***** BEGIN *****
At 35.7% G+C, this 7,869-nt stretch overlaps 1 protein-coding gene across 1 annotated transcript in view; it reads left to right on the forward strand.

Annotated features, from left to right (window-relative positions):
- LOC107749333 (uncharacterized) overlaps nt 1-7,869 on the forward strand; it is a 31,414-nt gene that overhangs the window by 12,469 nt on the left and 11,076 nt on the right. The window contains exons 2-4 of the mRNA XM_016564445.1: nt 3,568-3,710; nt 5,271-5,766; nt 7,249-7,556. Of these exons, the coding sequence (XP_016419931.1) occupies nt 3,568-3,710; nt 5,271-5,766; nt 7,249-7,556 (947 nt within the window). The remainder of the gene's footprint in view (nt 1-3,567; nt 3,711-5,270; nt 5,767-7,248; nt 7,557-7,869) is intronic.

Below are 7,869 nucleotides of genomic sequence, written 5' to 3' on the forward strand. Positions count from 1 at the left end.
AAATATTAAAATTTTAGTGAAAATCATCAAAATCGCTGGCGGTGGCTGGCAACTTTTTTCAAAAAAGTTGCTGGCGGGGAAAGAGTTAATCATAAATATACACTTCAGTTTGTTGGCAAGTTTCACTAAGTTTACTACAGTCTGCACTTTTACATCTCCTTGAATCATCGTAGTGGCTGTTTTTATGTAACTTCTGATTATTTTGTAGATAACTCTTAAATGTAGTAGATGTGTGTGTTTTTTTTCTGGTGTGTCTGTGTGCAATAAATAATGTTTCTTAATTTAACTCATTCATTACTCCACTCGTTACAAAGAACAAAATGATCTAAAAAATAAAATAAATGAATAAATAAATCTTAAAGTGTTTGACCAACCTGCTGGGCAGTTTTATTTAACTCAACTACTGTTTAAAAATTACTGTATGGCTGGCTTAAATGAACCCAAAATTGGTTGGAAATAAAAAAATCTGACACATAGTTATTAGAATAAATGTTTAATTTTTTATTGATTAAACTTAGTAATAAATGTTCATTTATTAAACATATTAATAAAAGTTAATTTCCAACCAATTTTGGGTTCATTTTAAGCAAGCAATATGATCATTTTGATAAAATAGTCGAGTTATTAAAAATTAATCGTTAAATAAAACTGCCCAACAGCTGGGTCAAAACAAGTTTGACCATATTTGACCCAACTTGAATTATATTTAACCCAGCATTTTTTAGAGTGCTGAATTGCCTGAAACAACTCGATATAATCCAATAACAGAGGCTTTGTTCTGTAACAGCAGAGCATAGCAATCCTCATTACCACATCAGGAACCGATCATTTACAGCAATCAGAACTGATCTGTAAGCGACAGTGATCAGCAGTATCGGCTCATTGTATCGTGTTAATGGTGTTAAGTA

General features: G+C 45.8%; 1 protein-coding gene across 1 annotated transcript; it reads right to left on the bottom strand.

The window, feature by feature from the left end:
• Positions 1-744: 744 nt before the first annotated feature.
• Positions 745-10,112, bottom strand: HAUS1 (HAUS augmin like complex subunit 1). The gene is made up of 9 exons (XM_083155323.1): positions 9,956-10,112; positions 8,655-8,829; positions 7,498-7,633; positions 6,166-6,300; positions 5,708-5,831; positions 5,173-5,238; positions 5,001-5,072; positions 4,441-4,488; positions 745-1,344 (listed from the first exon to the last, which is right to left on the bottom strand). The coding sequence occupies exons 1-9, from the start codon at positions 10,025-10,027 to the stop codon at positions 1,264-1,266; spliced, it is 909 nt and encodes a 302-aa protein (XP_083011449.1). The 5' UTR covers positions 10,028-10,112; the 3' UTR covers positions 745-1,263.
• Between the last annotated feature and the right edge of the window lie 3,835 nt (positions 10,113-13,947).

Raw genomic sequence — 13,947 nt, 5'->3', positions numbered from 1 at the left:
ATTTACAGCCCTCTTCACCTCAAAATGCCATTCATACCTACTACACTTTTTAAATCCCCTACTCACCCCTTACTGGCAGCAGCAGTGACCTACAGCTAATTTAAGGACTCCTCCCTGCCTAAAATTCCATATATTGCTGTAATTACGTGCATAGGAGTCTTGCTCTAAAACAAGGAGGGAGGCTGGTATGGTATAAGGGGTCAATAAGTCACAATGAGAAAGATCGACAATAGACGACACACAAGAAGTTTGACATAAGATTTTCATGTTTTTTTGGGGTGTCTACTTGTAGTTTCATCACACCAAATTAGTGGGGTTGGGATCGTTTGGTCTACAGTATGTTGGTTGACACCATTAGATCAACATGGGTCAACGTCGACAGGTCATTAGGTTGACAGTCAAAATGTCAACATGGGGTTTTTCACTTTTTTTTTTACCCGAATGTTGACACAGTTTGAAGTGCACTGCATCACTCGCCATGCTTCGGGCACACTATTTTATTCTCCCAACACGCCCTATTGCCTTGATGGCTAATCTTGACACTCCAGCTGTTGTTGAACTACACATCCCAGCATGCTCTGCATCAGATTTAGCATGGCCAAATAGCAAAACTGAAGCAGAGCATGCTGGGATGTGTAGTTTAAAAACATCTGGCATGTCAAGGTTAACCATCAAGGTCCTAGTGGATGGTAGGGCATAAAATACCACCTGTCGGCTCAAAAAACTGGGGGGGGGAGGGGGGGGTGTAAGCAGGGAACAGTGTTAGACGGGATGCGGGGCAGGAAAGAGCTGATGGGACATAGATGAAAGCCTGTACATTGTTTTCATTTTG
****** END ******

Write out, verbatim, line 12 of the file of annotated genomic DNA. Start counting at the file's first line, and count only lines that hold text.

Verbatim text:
ATTTACAGCCCTCTTCACCTCAAAATGCCATTCATACCTACTACACTTTTTAAATCCCCTACTCACCCCTTACTGGCAGCAGCAGTGACCTACAGCTAATTTAAGGACTCCTCCCTGCCTAAAATTCCATATATTGCTGTAATTACGTGCATAGGAGTCTTGCTCTAAAACAAGGAGGGAGGCTGGTATGGTATAAGGGGTCAATAAGTCACAATGAGAAAGATCGACAATAGACGACACACAAGAAGTTTGACATAAGATTTTCATGTTTTTTTGGGGTGTCTACTTGTAGTTTCATCACACCAAATTAGTGGGGTTGGGATCGTTTGGTCTACAGTATGTTGGTTGACACCATTAGATCAACATGGGTCAACGTCGACAGGTCATTAGGTTGACAGTCAAAATGTCAACATGGGGTTTTTCACTTTTTTTTTTACCCGAATGTTGACACAGTTTGAAGTGCACTGCATCACTCGCCATGCTTCGGGCACACTATTTTATTCTCCCAACACGCCCTATTGCCTTGATGGCTAATCTTGACACTCCAGCTGTTGTTGAACTACACATCCCAGCATGCTCTGCATCAGATTTAGCATGGCCAAATAGCAAAACTGAAGCAGAGCATGCTGGGATGTGTAGTTTAAAAACATCTGGCATGTCAAGGTTAACCATCAAGGTCCTAGTGGATGGTAGGGCATAAAATACCACCTGTCGGCTCAAAAAACTGGGGGGGGGAGGGGGGGGTGTAAGCAGGGAACAGTGTTAGACGGGATGCGGGGCAGGAAAGAGCTGATGGGACATAGATGAAAGCCTGTACATTGTTTTCATTTTG